1997, 20 September — Yemen: Business trip to an al Qaeda hotspot

My business trip to Taiz city, Yemen

My six-day visit to Yemen was made at relatively short notice; the technician scheduled to go had read the Foreign Office travel warning for Yemen and refused to travel there on safety grounds. Being a little less risk averse I welcomed the chance, but only once my managing director had sought and received personal assurances from the machine purchase agents that my safety was guaranteed.

I arrived at Sanaa airport at 8-a.m. on a bright, crisp Saturday morning. A driver sent to collect me was waiting in the arrivals hall but he had the wrong name on his sign. So, I found a local taxi driver outside willing to take me the five-hours south to Taiz city, with his friend riding shotgun to assist us along the way. Before arriving in Taiz city with only the PO Box address of the factory I had already enjoyed my first fresh Yemeni coffee and had been introduced to khat - a mild narcotic that is chewed habitually by some Yemenis. 

As we arrived on the outskirts of Taiz city my taxi companions stopped to ask directions; I had neither an address or the correct company name of the factory I was looking for. The local - a random person in the street - looked at me and said something to the effect of “Ah, that’ll be the foreigners compound”. They proceeded to give us directions and within five-minutes we were at the factory compound gates.

Our unannounced arrival at what is a very large and secure compound caused some consternation amongst the numerous uniformed security guards who had peered out of the heavy metal gates. I explained who I was and that I was there to install a machine - a guard told me to wait before the gate was closed tight again. It was then I momentarily glimpsed a figure off to one side, looking over the high compound wall at us; he was in civilian clothes and holding an assault rifle. He disappeared from view after a second or two and that was the last time I saw him or any other firearms during my visit. A few minutes later a man opened the front gate a little and beckoned me inside - I nodded nervously to my taxi companions then stepped inside the gate, leaving my bags in their car.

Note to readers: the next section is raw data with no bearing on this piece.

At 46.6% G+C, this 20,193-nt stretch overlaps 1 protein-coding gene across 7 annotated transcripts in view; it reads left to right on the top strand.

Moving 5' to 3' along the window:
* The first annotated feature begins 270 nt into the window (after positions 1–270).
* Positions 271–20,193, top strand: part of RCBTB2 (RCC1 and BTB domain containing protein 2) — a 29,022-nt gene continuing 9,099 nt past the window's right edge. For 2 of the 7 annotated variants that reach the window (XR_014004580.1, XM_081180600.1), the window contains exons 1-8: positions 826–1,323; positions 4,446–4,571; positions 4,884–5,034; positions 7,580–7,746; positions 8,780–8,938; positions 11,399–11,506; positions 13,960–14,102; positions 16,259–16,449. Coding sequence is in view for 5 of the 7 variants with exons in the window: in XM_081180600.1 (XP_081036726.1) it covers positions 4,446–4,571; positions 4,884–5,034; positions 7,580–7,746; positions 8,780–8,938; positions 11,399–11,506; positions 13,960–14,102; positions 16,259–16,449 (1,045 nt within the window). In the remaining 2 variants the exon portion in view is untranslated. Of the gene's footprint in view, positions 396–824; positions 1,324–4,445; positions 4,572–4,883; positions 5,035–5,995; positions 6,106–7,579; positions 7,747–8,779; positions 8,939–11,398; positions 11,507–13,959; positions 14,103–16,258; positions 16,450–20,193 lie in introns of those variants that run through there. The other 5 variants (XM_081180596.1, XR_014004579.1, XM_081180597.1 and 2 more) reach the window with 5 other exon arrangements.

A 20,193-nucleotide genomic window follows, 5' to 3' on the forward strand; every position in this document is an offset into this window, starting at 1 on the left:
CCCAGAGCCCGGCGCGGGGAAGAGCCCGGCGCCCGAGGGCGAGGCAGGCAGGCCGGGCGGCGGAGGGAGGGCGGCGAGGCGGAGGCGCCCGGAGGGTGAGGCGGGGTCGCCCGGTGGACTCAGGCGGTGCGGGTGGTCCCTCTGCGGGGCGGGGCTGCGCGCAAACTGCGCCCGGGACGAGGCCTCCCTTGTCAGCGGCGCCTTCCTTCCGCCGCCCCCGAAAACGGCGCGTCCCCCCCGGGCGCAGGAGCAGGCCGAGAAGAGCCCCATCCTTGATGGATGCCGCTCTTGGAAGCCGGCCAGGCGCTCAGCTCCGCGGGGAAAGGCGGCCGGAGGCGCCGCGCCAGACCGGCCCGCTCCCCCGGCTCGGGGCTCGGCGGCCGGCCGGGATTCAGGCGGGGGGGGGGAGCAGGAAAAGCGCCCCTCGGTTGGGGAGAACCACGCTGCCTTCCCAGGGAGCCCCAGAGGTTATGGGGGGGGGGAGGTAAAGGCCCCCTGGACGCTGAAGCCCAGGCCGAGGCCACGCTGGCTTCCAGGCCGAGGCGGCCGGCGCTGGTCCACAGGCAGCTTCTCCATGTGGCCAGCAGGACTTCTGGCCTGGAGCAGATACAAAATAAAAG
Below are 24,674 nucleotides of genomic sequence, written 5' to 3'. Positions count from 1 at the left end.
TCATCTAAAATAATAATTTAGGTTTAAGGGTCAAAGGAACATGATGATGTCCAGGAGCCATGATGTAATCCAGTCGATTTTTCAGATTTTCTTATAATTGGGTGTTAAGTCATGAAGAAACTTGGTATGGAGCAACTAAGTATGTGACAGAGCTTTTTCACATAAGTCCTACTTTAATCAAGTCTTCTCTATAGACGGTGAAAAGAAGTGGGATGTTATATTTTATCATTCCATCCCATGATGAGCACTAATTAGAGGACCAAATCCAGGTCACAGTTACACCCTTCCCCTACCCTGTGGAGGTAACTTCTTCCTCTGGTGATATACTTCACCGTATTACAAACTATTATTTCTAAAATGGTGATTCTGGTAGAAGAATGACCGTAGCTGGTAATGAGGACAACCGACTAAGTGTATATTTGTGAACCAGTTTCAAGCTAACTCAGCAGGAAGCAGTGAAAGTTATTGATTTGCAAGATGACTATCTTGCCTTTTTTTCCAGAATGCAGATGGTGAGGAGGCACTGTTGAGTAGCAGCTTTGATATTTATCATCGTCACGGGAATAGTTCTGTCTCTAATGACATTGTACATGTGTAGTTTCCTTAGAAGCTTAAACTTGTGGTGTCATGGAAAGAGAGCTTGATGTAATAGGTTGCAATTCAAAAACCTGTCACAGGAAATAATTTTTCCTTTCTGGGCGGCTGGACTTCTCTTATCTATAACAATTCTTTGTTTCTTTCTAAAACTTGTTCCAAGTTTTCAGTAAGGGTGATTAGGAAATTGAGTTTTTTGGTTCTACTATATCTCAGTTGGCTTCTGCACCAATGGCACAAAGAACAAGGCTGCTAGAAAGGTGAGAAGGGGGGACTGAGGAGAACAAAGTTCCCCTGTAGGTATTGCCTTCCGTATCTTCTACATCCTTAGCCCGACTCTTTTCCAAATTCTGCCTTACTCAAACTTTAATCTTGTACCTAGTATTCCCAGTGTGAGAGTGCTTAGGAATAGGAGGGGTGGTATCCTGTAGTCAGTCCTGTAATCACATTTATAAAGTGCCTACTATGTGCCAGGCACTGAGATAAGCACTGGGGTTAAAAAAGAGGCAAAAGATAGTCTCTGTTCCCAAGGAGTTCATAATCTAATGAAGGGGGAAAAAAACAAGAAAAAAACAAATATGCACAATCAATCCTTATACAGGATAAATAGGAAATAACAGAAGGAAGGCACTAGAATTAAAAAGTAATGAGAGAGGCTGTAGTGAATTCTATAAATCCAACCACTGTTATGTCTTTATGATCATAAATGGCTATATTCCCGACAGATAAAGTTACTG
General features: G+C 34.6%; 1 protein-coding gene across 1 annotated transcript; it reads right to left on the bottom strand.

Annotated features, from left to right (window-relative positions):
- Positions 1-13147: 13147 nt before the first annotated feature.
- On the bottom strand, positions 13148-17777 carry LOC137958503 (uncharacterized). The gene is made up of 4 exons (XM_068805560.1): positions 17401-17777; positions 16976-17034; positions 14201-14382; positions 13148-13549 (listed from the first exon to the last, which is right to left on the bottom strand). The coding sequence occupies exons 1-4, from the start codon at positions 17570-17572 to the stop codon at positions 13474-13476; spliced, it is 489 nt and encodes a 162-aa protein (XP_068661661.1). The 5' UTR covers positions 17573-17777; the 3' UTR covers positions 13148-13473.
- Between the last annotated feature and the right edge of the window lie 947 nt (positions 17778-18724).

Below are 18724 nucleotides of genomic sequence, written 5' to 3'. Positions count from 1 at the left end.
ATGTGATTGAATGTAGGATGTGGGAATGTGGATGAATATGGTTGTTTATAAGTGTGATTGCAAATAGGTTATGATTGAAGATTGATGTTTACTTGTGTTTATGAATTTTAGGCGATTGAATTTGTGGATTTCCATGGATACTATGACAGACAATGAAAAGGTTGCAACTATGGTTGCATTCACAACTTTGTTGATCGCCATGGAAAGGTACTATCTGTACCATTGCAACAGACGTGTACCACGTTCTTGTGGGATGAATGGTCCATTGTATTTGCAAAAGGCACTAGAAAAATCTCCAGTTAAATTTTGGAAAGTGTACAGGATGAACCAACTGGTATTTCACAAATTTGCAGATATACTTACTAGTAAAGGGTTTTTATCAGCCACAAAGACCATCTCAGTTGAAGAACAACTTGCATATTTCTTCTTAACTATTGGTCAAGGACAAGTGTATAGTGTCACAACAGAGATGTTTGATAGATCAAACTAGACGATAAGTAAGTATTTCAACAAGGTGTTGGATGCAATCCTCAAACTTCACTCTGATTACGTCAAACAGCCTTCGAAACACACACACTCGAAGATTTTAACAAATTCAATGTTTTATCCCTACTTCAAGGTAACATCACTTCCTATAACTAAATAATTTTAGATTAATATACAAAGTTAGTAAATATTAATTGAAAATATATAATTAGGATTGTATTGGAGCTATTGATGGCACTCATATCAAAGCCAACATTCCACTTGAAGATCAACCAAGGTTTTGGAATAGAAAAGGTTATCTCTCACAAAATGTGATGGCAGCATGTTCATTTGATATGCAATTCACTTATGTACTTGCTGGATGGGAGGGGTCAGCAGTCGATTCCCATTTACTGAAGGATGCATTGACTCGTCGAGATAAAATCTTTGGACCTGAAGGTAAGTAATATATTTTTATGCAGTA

There was a markedly tense atmosphere inside the compound; a few guards had slipped out of the gate after I stepped in and the gate was closed again. After establishing who I was the man wanted me to follow him up the steep entrance road - I protested that I hadn’t paid my taxi fare or got my bags but he was very insistent, informing me the guards would take care of everything and that I should follow him. We proceeded to the office building besides what appeared to be a parade square on top of the hill. I was briefly introduced to Mr. Saeed, the general manager or ’the Chief’ as he was introduced, before being taken straight to the factory building to unload our pre-delivered machine from its packing case and assembling it ready for testing the next day.

I worked for four-hours that afternoon before being taken to my hotel in the city centre by the same man who had beckoned me in to the compound earlier. His name was Mohamad, the factory’s general manager.

Truly, for some of us nothing is written, unless we write it